12 Feb 2023

In Conversation with Ed Burstell

Ed Burstell & Olivia Pinnock. Photo: Aidan Synnott

As the retail industry moves on from its pandemic recovery phase, the appetite for expansion continues to develop. What can you do to prepare for business growth in the current economic environment? 


Entrepreneur Ed Burstell talked with Fashion Journalist Olivia Pinnock live at Pure London about this, drawing from his extensive retail experience, from Senior Vice President of Product Innovation at Neiman Marcus to Liberty’s Managing Director.


He started his career at Macy’s completely by accident, but soon realised that he was really good at selling and never looked back. Over the span of his career, he has worked with the most renowned department stores, including Bloomingdale’s and Bergdorf Goodman.


“What I love about retail is that it changes, and you need to change with it to keep it fresh.”


Today Burstell works as an independent retail and beauty consultant. He emphasises the importance of having a vision and keeping it all together, giving the example of a department store with a consistent aesthetic that can be perceived across different floors.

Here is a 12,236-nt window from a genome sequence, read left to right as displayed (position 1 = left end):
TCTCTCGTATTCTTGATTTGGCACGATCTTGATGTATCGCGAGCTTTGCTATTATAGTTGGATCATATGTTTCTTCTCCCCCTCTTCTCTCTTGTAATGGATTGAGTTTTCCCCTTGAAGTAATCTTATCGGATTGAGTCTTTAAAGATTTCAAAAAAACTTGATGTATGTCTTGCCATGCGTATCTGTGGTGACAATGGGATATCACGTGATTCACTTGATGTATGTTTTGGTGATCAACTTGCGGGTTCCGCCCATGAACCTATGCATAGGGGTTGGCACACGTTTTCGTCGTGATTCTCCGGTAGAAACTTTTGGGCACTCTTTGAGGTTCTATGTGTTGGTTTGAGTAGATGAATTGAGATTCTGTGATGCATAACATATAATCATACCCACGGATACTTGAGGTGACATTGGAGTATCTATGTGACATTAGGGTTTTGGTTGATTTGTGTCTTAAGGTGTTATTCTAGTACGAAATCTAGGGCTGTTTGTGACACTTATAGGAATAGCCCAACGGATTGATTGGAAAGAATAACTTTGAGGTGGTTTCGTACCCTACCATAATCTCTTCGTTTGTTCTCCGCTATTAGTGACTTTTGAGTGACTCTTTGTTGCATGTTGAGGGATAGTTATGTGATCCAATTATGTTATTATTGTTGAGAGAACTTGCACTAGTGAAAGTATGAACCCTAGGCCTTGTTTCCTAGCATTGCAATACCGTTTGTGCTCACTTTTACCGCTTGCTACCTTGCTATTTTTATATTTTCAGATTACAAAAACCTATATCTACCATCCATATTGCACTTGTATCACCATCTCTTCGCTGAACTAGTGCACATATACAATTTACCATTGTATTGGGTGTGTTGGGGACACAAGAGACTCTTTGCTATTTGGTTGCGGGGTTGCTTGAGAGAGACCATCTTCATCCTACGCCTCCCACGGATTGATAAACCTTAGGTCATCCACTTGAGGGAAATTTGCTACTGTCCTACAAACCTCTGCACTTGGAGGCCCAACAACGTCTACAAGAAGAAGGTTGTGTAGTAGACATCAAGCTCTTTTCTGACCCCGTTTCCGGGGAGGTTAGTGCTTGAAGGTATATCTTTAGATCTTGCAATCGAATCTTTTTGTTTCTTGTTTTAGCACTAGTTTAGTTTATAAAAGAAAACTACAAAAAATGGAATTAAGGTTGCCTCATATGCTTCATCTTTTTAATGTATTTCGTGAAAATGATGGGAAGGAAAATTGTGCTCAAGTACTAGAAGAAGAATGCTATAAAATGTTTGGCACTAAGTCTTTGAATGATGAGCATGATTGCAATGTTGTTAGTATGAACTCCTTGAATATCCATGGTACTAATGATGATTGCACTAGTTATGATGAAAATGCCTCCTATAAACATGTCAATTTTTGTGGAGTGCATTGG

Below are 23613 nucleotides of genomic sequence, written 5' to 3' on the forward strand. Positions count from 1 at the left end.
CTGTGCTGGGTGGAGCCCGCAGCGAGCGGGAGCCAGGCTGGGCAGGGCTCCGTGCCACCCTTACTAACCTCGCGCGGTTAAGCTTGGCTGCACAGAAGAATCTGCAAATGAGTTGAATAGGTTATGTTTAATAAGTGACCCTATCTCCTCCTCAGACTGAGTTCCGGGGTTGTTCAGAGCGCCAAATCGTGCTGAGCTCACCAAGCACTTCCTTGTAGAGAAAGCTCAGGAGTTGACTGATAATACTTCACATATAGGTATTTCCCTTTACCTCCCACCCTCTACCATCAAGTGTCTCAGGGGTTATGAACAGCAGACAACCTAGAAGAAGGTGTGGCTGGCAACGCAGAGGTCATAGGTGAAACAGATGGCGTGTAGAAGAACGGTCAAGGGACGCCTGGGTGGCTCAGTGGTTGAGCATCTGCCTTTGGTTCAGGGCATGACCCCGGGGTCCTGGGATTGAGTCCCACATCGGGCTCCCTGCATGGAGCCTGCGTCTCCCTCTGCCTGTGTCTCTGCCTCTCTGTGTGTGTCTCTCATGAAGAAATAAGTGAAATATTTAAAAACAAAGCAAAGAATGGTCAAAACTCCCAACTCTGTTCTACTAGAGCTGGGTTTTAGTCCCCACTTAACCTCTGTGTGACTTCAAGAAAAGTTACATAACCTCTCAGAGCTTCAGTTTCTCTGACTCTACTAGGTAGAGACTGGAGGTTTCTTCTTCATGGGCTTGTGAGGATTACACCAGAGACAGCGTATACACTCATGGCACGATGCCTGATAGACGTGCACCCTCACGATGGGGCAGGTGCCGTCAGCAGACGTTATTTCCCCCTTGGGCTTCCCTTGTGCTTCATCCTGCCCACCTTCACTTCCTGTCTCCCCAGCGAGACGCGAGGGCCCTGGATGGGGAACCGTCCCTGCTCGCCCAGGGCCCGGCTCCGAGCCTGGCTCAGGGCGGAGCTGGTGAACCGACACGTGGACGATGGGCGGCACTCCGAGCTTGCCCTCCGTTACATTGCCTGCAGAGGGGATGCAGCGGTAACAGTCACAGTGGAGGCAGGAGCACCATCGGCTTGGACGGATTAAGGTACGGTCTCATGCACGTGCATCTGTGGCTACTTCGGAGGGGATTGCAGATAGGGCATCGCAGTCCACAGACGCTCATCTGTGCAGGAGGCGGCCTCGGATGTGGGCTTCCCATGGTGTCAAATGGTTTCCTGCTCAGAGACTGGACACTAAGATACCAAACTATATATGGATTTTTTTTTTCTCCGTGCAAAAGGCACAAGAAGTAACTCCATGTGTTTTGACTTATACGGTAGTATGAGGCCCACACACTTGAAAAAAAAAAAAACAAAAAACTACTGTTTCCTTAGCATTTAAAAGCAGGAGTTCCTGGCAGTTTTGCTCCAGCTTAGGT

When asked what skills are needed to succeed in retail, he said that more and more it’s all about figures which is a shame, as businesses are less daring in terms of taking risks. But the million-dollar question is how to break through the American market, and for this it’s important to do some homework beforehand, understanding the difference in communication styles between the US and the UK.


“No large American department store is going to do your social media for you. Brands must be storytellers as well as the retailers. That’s the way forward.”


Regarding British brands, Burstell mentions Charlotte Tilbury and Jo Malone, as brands with a consistent vision over time. He also identifies Burberry as a brand with a strong storytelling narrative, as they know who they are but keep reinventing themselves. 


“If the collection in one season looks completely different than the collection before, you’re not going to build a consistent customer base. You can keep what you consider your signature going and bring people forward with it.”


He distinguishes the business approach of British versus American, one much more driven by creativity while the other with a stronger commercial focus. “When these two come together magic happens.”



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